Why emerging-markets exposure still makes sense

Headwinds from rising rates and trade threats may not be as strong as they used to be

Why emerging-markets exposure still makes sense

Given the performance of developing markets in recent years, some investors may see a weak or flat outlook for emerging-market stocks. There’s also a strong case for pulling back, considering the current trend of rising rates and fears of a trade war. But despite the risks, many investment strategists are telling long-term investors to keep 5% to 10% of their assets in such markets.

“It’s hard to predict how [developments in interest rates and trade] will unfold,” Alex Bryan, director of passive-strategy research at Morningstar, told the Wall Street Journal. “You shouldn’t time the market based on events.”

Rising US rates may have traditionally hurt emerging markets, but that applied more during the late ‘90s “when developing economies were in some sort of disarray,” said Karim Ahamed, investment strategist at HPM Partners in Chicago. According to Ahamed, many of these economies have straightened out since the financial crisis, whittling down their debt-to-GDP ratios to levels below the US and Japan.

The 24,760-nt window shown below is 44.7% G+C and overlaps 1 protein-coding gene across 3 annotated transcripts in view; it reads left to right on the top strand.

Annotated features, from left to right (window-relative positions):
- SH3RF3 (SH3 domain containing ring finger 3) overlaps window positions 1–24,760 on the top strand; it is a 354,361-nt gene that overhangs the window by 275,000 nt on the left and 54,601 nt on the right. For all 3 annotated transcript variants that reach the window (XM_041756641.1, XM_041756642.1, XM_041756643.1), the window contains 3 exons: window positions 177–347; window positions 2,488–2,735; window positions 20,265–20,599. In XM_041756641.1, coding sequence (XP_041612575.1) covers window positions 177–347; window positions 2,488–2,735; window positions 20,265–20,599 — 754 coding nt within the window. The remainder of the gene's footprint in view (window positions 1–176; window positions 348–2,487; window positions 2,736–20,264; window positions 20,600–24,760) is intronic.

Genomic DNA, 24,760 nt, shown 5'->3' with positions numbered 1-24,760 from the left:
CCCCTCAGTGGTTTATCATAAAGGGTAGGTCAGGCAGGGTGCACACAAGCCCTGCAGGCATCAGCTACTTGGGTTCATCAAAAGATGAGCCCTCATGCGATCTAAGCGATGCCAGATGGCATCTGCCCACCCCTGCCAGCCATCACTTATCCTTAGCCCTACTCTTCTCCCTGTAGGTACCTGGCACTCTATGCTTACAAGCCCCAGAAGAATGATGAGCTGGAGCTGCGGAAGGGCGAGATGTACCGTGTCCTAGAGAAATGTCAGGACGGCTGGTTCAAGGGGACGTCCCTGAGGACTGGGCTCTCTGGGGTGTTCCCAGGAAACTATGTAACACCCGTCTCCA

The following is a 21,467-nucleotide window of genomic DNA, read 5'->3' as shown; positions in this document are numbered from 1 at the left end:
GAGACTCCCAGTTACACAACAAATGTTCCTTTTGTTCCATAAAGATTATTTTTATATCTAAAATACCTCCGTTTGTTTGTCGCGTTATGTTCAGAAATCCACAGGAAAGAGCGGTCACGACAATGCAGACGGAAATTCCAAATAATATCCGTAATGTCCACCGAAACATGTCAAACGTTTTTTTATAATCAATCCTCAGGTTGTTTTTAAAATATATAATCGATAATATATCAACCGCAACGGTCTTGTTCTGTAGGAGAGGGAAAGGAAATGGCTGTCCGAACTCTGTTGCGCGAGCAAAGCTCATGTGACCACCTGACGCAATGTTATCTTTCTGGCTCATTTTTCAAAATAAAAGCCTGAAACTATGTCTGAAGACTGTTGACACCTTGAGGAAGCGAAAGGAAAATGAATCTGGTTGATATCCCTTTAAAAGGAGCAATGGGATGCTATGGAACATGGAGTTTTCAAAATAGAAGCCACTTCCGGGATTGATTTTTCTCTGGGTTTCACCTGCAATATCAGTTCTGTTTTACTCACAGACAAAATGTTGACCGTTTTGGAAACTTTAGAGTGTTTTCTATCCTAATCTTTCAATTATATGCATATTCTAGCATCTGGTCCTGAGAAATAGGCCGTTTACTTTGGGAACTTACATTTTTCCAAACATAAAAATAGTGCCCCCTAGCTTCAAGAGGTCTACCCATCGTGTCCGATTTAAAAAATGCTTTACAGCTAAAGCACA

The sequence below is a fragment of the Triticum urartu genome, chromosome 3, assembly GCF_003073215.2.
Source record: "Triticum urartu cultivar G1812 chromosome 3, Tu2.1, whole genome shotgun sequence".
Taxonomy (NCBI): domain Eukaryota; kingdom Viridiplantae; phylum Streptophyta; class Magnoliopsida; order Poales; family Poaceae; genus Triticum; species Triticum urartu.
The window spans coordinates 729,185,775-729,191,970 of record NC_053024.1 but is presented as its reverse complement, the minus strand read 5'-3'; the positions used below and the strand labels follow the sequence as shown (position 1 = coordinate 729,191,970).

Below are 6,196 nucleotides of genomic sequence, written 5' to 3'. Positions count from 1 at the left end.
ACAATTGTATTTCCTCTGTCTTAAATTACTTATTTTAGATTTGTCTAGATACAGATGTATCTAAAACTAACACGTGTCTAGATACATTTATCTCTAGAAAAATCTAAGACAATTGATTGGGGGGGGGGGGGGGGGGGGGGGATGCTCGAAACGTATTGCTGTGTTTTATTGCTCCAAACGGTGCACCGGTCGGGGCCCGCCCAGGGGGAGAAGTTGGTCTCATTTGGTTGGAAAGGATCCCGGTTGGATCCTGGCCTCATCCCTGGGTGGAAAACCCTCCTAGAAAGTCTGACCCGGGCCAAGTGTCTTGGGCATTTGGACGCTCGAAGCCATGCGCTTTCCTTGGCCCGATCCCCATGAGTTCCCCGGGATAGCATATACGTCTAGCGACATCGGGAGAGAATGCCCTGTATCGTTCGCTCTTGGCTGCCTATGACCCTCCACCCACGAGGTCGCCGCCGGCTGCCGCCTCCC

Michael Sheldon, chief investment officer at US-based RDM Financial Group, also noted that US interest rates are at historic lows, which could soften any potential impact of rate hikes on emerging markets. “If rates rise more slowly than expected, it might not hurt emerging-market stocks at all,” Bryan said.

And according to Jack Ablin, chief investment officer at Chicago-based Cresset Wealth Advisors, developed-market stocks could actually be more vulnerable since hikes are mainly being carried out in developed economies.

Weighing in on the effects of potential trade tussles, Ahamed pointed out that many developing economies aren’t as export-dependent as they used to be, with more shifting their focus toward internal consumption. The trade spats grabbing headlines today, he added, seem to be more bilateral than global; the tariffs announced by US President Donald Trump in March, notably, apply only to steel and aluminum, and the prospects of trade impositions getting expanded to other products are as yet unclear.

The bottom line: investors shouldn’t base their allocations on uncertain developments. “It’s noise,” Bryan said. “The best course is to be diversified and maintain a long-term strategic allocation.”